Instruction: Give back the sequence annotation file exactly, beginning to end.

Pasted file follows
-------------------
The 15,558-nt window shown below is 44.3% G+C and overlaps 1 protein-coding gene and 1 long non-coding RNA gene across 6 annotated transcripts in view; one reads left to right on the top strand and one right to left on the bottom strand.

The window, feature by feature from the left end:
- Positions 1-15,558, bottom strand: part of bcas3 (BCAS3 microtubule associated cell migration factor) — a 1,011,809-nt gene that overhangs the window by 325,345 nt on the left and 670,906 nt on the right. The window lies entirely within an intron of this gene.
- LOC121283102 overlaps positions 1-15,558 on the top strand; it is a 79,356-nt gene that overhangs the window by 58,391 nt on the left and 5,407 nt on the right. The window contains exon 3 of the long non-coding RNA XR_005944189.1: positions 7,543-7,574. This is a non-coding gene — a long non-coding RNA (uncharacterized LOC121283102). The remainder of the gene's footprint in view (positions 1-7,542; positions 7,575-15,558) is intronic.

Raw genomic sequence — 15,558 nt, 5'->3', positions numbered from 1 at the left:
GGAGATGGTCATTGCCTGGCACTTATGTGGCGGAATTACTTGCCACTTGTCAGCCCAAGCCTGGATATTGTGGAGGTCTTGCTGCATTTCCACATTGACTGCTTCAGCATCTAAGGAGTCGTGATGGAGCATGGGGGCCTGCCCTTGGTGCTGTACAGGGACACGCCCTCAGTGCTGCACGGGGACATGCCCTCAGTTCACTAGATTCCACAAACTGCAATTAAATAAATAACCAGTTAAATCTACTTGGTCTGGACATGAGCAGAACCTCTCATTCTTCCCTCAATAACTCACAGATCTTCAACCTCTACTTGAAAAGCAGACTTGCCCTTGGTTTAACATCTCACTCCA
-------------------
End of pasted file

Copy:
The 15,558-nt window shown below is 44.3% G+C and overlaps 1 protein-coding gene and 1 long non-coding RNA gene across 6 annotated transcripts in view; one reads left to right on the top strand and one right to left on the bottom strand.

The window, feature by feature from the left end:
- Positions 1-15,558, bottom strand: part of bcas3 (BCAS3 microtubule associated cell migration factor) — a 1,011,809-nt gene that overhangs the window by 325,345 nt on the left and 670,906 nt on the right. The window lies entirely within an intron of this gene.
- LOC121283102 overlaps positions 1-15,558 on the top strand; it is a 79,356-nt gene that overhangs the window by 58,391 nt on the left and 5,407 nt on the right. The window contains exon 3 of the long non-coding RNA XR_005944189.1: positions 7,543-7,574. This is a non-coding gene — a long non-coding RNA (uncharacterized LOC121283102). The remainder of the gene's footprint in view (positions 1-7,542; positions 7,575-15,558) is intronic.

Raw genomic sequence — 15,558 nt, 5'->3', positions numbered from 1 at the left:
GGAGATGGTCATTGCCTGGCACTTATGTGGCGGAATTACTTGCCACTTGTCAGCCCAAGCCTGGATATTGTGGAGGTCTTGCTGCATTTCCACATTGACTGCTTCAGCATCTAAGGAGTCGTGATGGAGCATGGGGGCCTGCCCTTGGTGCTGTACAGGGACACGCCCTCAGTGCTGCACGGGGACATGCCCTCAGTTCACTAGATTCCACAAACTGCAATTAAATAAATAACCAGTTAAATCTACTTGGTCTGGACATGAGCAGAACCTCTCATTCTTCCCTCAATAACTCACAGATCTTCAACCTCTACTTGAAAAGCAGACTTGCCCTTGGTTTAACATCTCACTCCA